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Card debt, delinquencies drop; Wells dumps assets to satisfy Fed

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HSBC profit plunges

HSBC’s second quarter profit plunged 96% as it set aside $3.83 billion for potential loan losses, “almost seven times more than in the same period last year” and $1 billion more than expected.

“The move means HSBC so far has set aside $6.9bn for souring loans in 2020 and the bank raised its forecast for provisions for the full year to between $8 billion and $13 billion. The bank also said it planned to ‘accelerate’ its 35,000 job-cuts program announced earlier this year and may consider further restructuring measures to trim costs.”

Sweetheart deal?

“Donald Trump’s longtime private banker at Deutsche Bank, Rosemary Vrablic, is facing an internal investigation into the terms of a previously unknown apartment deal between her and a company co-owned by the president’s son-in-law, Jared Kushner. Ms. Vrablic’s 2013 purchase of an apartment linked to Mr. Kushner came to light after his latest annual financial disclosures.”

“A person familiar with the situation said that Deutsche was not previously aware of the deal and was investigating the terms of the $1.5 million transaction. Bankers are prohibited from taking preferential deals from their clients.”

Ms. Vrablic bought the apartment, in a brick building at 715 Park Avenue, with Dominic Scalzi and Matthew Pontoriero, who worked for Ms. Vrablic in Deutsche Bank’s private-banking division, which caters to wealthy clients,” the New York Times said.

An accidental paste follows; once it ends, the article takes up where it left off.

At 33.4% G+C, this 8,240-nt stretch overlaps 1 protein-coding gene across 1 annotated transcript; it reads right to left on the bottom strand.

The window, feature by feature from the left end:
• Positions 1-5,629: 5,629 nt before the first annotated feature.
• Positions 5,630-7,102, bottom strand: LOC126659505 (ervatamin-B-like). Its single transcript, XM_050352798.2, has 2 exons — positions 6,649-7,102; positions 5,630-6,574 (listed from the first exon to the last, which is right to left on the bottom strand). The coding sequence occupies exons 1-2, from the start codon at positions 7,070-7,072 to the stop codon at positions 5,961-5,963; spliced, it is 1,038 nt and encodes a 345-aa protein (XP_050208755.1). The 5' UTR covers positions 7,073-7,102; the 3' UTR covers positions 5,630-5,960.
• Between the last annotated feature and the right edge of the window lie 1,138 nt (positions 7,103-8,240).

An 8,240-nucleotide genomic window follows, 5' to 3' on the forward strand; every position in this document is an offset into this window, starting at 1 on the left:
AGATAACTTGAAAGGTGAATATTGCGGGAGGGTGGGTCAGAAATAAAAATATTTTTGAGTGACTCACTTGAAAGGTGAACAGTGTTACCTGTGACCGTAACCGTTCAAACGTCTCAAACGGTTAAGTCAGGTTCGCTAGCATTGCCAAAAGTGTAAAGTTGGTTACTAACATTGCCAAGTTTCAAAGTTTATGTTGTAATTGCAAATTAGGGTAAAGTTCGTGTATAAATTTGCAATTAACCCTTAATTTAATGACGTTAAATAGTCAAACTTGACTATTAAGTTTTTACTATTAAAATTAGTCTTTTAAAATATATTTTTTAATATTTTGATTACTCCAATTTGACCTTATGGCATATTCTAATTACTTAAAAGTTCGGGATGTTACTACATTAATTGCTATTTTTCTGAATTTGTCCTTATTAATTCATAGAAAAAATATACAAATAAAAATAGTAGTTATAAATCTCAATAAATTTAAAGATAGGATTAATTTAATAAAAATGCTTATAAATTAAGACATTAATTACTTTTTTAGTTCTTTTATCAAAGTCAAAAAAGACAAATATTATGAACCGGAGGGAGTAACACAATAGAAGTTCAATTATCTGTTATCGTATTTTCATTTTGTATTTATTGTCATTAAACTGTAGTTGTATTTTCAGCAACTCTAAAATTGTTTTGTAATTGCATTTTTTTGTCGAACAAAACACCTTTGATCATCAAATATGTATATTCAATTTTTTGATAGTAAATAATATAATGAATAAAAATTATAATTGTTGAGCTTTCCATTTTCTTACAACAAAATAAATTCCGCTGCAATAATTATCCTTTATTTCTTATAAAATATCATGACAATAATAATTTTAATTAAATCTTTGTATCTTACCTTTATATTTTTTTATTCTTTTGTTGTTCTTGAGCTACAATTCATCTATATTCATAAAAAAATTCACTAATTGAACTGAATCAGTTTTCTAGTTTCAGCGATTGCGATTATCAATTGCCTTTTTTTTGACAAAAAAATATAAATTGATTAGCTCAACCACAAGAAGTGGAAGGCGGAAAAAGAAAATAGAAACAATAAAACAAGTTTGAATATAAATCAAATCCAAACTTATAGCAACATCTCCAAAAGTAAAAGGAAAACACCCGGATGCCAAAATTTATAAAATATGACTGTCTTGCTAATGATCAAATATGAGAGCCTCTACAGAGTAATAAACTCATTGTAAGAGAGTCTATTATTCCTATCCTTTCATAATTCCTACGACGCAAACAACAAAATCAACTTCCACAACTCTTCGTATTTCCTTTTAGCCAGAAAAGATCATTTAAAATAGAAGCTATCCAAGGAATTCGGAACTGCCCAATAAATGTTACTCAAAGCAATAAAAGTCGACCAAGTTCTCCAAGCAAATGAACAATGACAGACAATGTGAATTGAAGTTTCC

Wall Street Journal

Life preservers

“Credit-card debt and delinquencies were widely expected to surge … when unemployment soared this spring at the start of coronavirus lockdowns. Instead the opposite happened. Credit-card debt in the U.S. and other advanced economies has fallen. Fewer people are late on their credit-card payments. Consumer demand for new borrowing—through credit cards, personal loans and even pawnshops—is down sharply.”

“The main reason, according to economists and financial executives, is government stimulus programs launched in the U.S. and other advanced economies that have worked unexpectedly well. The flood of money, along with debt-relief measures such as deferred-mortgage and student-loan payments, has stabilized the finances of many households and even left some in better shape than before the pandemic — at least for now.”


Many small-business owners, unable to get Paycheck Protection Program from their existing banks, were forced to turn to smaller banks for help. Now many of them “are moving their money permanently to smaller banks that were able to deliver their PPP funds.”

“Most of the time, the pain of transferring balances and syncing incoming and outgoing payments to new account numbers dissuades business owners from switching banks. But many were willing to endure the hassle as a thank-you for PPP help.”

Sen. Marco Rubio, R-Florida, who “spearheaded” the legislation creating the $670 billion PPP, “now faces the challenge of steering more resources to millions of already ravaged companies so they can survive the next few months.”

In an interview with the Journal, “Mr. Rubio discussed the small-business relief package that he and Sen. Susan Collins, R-Maine, proposed July 27 that is now being negotiated with Senate Democrats. The proposal includes $190 billion for a revamped PPP and creating a $100 billion program to provide long-term, low-cost loans to certain struggling businesses including those located in low-income areas.”

Fintech first

Varo Money said Friday “it had received a national bank charter, clearing the final hurdle in its quest to become a bank. The national charter from the Office of the Comptroller of the Currency marks one of the first granted to a fintech company. It gives the startup the ability to make loans and safeguard deposits across state lines.”